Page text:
Robb thriving as redshirt at Nebraska

Peyton Robb (Photo/Nebraska Athletic Communications)

Peyton Robb competes with the same mindset every time he steps on the wrestling mat.

"If I'm not scoring points," he said, "I'm wasting my time."

Robb hasn't wasted much time during his redshirt season at the University of Nebraska.

He's compiled a 22-3 record in open tournaments at 157 pounds. He's used an aggressive, attacking style to score bonus points in a majority of his wins. He's recorded three pins, five technical falls and five major decisions.

Robb is a physical, hard-nosed wrestler who can launch an opponent to their back in the blink of an eye. He has won championships at three tournaments this season.

"I am always looking for ways to score points," he said. "I'm an offensive wrestler and my mentality is to keep pushing the pace when I'm out there."

Peyton Robb won three state titles at Owatonna High School (Photo/Jeff Beshey, The Guillotine)

Robb arrived in Lincoln with excellent credentials. He won three Minnesota state high school titles for Owatonna High School while compiling a career record of 155-6.

He was ranked No. 2 nationally at 160 pounds by InterMat and was listed No. 26 on the list of top pound-for-pound wrestlers in the Class of 2018.

He also was an All-American at USA Wrestling's Cadet and Junior Nationals in both freestyle and Greco-Roman wrestling. He won a Junior Nationals Greco title in 2017.

Robb initially signed with South Dakota State, but asked for his release from the school when SDSU coach Chris Bono left to take over as the head coach at Wisconsin.

Once he was released from his commitment to South Dakota State, Robb said he talked with Minnesota and Nebraska before eventually landing in Lincoln.

"When I came to the University of Nebraska for a visit, I really liked the personalities of the coaches and what they had to offer," he said. "Plus, they have some of the best wrestlers in the country and the world to train with at Nebraska. It's a great place for me to learn and improve. It's about as good as it gets."

Robb said he is happy with his decision.

"Nebraska has a very strong program," he said "Everyone on the team is very close. It's like a family here. It's been great to be a part of this program."

Robb spends his afternoons training in one of the strongest middleweight rooms in the world.

Olympic gold medalist and four-time world champion Jordan Burroughs is among the wrestlers Robb has trained with in practice. Burroughs won two NCAA titles for the Huskers and has continued to train at Nebraska while competing internationally.

"I've wrestled with Jordan quite a bit," Robb said. "Jordan has helped me a lot and given me some pointers. He will tell you what you are doing wrong and what you need to do to improve. He's a great guy who I've learned a lot from."

Robb also has worked with world silver and bronze medalist James Green, another former Husker who still trains in Lincoln.

Robb is in the same weight class with Nebraska senior standout Tyler Berger, who placed third at the NCAA tournament in 2018. Berger is ranked No. 2 nationally this season at 157.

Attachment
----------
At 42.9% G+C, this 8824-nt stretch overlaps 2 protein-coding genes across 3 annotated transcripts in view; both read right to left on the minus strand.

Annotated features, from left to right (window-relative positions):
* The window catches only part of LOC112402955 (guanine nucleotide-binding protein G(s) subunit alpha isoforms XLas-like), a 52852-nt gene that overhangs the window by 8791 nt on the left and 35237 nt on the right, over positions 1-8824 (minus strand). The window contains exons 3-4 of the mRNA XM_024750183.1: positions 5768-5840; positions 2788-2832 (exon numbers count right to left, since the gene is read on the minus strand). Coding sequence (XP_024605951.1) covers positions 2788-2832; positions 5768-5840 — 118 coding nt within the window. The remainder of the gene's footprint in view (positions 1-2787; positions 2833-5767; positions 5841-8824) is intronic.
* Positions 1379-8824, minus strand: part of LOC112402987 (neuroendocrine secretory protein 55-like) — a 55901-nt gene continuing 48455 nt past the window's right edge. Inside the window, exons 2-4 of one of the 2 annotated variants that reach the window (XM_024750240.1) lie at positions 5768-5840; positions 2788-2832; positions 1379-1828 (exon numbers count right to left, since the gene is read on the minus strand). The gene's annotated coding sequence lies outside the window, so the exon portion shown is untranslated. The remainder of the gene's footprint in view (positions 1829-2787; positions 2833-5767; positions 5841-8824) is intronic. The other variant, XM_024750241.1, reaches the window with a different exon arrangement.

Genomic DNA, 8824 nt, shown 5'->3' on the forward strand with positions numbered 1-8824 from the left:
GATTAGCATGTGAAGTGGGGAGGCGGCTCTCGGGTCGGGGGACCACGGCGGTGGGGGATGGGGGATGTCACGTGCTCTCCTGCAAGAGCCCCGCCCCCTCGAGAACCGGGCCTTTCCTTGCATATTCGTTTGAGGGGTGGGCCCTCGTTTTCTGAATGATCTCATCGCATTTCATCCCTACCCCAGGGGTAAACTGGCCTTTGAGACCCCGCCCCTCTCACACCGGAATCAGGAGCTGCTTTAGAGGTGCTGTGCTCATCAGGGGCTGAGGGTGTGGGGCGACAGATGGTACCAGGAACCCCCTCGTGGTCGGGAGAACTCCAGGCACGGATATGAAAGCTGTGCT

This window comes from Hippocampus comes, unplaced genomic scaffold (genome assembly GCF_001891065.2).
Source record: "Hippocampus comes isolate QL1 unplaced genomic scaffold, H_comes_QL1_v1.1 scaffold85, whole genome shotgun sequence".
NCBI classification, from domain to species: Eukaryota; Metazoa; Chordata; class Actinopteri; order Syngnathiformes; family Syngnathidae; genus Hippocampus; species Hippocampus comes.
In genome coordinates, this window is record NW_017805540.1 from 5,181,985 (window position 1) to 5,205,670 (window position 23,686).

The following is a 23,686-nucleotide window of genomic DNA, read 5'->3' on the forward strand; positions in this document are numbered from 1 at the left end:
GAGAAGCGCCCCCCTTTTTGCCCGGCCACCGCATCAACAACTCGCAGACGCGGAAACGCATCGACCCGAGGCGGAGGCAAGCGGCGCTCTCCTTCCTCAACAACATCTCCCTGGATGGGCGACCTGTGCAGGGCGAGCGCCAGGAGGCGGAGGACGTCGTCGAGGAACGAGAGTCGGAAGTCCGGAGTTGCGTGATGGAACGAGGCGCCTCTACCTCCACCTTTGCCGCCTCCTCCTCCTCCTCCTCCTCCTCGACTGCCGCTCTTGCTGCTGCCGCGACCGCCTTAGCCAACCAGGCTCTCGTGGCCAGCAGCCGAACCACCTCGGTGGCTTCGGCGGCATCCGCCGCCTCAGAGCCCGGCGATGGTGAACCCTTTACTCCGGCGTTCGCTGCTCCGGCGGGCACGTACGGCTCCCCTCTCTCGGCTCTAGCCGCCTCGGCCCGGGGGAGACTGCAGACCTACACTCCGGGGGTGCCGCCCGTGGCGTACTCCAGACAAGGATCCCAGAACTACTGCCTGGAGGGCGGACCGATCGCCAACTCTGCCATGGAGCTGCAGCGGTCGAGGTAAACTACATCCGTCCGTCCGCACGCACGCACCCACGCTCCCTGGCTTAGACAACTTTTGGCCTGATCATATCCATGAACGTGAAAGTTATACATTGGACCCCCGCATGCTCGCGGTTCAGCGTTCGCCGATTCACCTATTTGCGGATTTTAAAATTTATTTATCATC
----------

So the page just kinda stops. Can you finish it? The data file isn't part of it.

"Tyler's had a big impact on me," Robb said. "He always seems to be super driven in practice and in his matches. He will really wear on a guy with his pace and his conditioning. He wants to dominate his opponents."

Nebraska has a veteran and proven coaching staff that includes head coach Mark Manning, associate head coach Bryan Snyder and assistant coach Kendric Maple.

"Coach Manning and Coach Snyder are really good motivators and leaders. They've taught me a lot," Robb said. "Coach Maple brings a lot to the table in terms of his technique. He's taught us a lot in top and bottom wrestling."

The Husker coaches have been impressed with their talented newcomer.

"Peyton is a great young man with high character," Manning said. "He's a perfect fit for Nebraska. Peyton is not afraid of hard work and he challenges himself in every practice. He's going to be a superstar here."

Robb said he is majoring in nutrition, exercise and health science at Nebraska. He wants to eventually become a coach.

Before that, he still has four years of college eligibility remaining.

"It's gone pretty well overall," Robb said. "It's been an adjustment wrestling against some tough competition in the room. But the transition to college has gone really well."

Taking a year to adapt and acclimate to the NCAA Division I level also has been beneficial for Robb.

"I am focusing on getting better and becoming the best wrestler that I can be," he said. "Redshirting has helped me a ton. When I first came in here, I struggled and got whooped up on quite a bit. And now I can see the improvement that I've made in practice starting to pay off in my matches."

Craig Sesker has written about wrestling for more than three decades. He's covered three Olympic Games and is a two-time national wrestling writer of the year.

This story also appears in the Feb. 8 issue of The Guillotine. The Guillotine has been covering wrestling in Minnesota since 1971. Its mission is to report and promote wrestling at all levels -- from youth and high school wrestling to college and international level wrestling. Subscribe to The Guillotine.


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